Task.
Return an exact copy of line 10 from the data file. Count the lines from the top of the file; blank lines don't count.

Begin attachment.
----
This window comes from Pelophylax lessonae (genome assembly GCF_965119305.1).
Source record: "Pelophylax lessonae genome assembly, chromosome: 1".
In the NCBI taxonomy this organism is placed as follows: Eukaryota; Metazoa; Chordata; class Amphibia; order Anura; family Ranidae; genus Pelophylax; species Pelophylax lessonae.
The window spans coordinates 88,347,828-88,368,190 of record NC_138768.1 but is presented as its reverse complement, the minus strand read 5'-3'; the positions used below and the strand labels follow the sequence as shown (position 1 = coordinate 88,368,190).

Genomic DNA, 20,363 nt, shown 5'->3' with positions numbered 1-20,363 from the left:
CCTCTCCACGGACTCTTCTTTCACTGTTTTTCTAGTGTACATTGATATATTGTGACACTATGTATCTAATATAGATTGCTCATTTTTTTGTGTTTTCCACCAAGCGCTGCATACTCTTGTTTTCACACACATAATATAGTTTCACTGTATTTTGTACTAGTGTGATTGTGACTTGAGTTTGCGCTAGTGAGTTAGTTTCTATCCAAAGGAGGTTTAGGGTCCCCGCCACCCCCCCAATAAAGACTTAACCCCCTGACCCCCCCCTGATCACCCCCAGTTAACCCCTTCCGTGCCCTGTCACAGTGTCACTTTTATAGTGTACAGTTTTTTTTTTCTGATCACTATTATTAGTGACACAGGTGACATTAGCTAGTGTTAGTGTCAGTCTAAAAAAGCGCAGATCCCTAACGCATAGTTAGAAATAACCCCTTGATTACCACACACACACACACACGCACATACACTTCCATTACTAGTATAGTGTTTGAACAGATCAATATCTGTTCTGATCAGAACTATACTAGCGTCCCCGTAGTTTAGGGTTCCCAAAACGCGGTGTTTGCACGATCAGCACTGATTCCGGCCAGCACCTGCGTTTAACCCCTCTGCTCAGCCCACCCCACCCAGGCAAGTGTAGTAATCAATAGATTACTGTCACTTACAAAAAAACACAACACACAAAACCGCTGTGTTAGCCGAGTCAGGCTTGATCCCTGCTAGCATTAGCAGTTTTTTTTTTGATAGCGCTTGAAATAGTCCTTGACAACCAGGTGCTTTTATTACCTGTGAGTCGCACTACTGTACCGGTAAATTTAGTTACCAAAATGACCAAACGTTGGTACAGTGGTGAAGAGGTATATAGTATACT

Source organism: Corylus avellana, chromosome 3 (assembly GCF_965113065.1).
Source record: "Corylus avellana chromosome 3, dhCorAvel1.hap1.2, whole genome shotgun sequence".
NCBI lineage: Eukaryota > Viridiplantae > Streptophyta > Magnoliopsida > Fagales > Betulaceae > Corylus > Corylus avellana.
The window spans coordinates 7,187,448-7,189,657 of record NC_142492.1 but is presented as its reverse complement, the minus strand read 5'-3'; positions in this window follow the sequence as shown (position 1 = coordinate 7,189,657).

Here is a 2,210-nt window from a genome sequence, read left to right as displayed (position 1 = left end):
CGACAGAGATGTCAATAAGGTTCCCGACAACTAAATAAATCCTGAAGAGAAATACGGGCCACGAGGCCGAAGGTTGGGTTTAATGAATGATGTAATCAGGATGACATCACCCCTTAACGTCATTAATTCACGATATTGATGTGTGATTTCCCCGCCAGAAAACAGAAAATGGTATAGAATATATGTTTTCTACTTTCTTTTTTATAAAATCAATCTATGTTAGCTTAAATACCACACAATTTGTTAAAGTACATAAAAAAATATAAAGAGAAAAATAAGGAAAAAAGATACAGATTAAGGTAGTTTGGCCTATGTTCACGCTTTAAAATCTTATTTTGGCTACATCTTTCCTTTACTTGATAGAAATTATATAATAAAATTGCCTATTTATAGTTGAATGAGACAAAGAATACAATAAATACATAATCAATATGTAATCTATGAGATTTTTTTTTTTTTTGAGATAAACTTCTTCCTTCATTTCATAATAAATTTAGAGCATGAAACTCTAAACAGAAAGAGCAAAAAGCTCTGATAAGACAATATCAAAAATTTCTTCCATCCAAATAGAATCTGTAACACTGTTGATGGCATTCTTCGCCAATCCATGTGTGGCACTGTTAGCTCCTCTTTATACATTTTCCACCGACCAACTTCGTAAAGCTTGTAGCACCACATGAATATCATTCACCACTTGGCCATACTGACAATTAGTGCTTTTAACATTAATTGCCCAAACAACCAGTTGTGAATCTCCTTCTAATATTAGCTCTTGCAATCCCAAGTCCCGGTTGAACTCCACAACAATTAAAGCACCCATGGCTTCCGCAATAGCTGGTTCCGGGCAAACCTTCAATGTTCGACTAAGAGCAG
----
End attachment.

The window spans coordinates 7,187,448-7,189,657 of record NC_142492.1 but is presented as its reverse complement, the minus strand read 5'-3'; positions in this window follow the sequence as shown (position 1 = coordinate 7,189,657).